RE: [OPE] Anti-imperialism and nationalism

Date: Thu Dec 10 2009 - 09:59:09 EST

> 1. The theory is still valid, but imperialism itself has changed in
> important ways since the theory was formulated. Most significantly, almost
> all the territories that were then colonies have now become independent
> nations. A section of the left (the 'third-worldist' section, we might call
> them) refuses to wake up to the implications of this change.


Hi Paula:


The implications of the demise of colonialism are certainly important to

understand - just as the implications of the emergence *neo-colonialism* are

essential to grasp the actual relations among nations in the post-colonial

capitalist world.


> 2. There are still oppressed and oppressor nations, but we need to be
> careful with these categories.



Yes, nation states in imperialized areas can also deny the right of

self-determination to minorities within their nations. Often the roots

of these divisions can be traced back to the division of labor created

by colonialism.



> To my mind, the right to self-determination is a
> fundamental democratic right.



I agree - and here I disagree with Dave Z. The right of self-determination

should extend to entities other than oppressed nations. E.g. poor

communities in struggle: they have the democratic right to make decisions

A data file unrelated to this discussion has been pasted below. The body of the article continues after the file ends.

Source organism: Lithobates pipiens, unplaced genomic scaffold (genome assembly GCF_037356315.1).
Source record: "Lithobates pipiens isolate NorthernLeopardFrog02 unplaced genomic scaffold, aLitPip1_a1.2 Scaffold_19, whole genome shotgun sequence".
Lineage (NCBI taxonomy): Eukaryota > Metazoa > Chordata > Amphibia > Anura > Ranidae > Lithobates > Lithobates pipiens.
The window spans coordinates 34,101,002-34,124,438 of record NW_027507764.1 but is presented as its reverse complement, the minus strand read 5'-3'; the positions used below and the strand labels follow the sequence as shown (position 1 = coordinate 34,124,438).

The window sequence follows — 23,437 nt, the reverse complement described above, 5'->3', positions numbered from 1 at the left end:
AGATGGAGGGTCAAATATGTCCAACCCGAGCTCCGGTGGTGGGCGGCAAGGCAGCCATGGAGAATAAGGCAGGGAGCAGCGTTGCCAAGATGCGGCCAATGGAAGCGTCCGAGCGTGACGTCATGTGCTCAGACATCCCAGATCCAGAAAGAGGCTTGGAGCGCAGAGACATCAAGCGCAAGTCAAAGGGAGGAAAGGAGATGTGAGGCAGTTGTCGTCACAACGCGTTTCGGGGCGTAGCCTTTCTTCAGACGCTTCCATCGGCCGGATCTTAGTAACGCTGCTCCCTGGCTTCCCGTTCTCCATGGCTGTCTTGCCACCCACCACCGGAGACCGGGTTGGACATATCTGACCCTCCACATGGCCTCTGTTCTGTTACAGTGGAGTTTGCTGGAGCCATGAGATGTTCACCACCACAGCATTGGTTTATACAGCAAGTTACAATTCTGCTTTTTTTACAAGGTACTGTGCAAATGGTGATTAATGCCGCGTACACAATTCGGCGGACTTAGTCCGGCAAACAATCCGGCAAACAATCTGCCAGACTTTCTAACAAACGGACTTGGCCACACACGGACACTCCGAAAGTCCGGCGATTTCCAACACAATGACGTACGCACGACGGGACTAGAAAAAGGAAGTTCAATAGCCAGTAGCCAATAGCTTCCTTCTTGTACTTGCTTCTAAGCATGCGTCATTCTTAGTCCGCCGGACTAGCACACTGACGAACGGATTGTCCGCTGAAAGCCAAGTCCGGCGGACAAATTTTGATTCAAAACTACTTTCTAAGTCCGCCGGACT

(and mistakes) for themselves without (know-it-all) "activists" from outside

of their communities attempting to impose their tactics and strategies on them.

The right to self-determination is also, in my view, about respect -

respect for the ability of working and poor communities to make decisions

for themselves; respect for _their_ experiences and knowledge.



> But the third-worldist left usually turns a
> blind eye to the oppression perpetrated by the 'Third World' nations
> themselves, and aim their anti-imperialist rhetoric only at the 'West'.



This sometimes happens, to be sure. For example, before the invasion

and occupation of Iraq I remember some radicals who called for the

unconditional support of Saddam Hussein and objected to any criticism

of the policies of his regime! Unconditional right for the self-

determination of oppressed nations does not mean uncritical support

for the native bourgeoisie or even 'progressive' governments in those



In solidarity, Jerry

ope mailing list
Received on Thu Dec 10 10:00:56 2009

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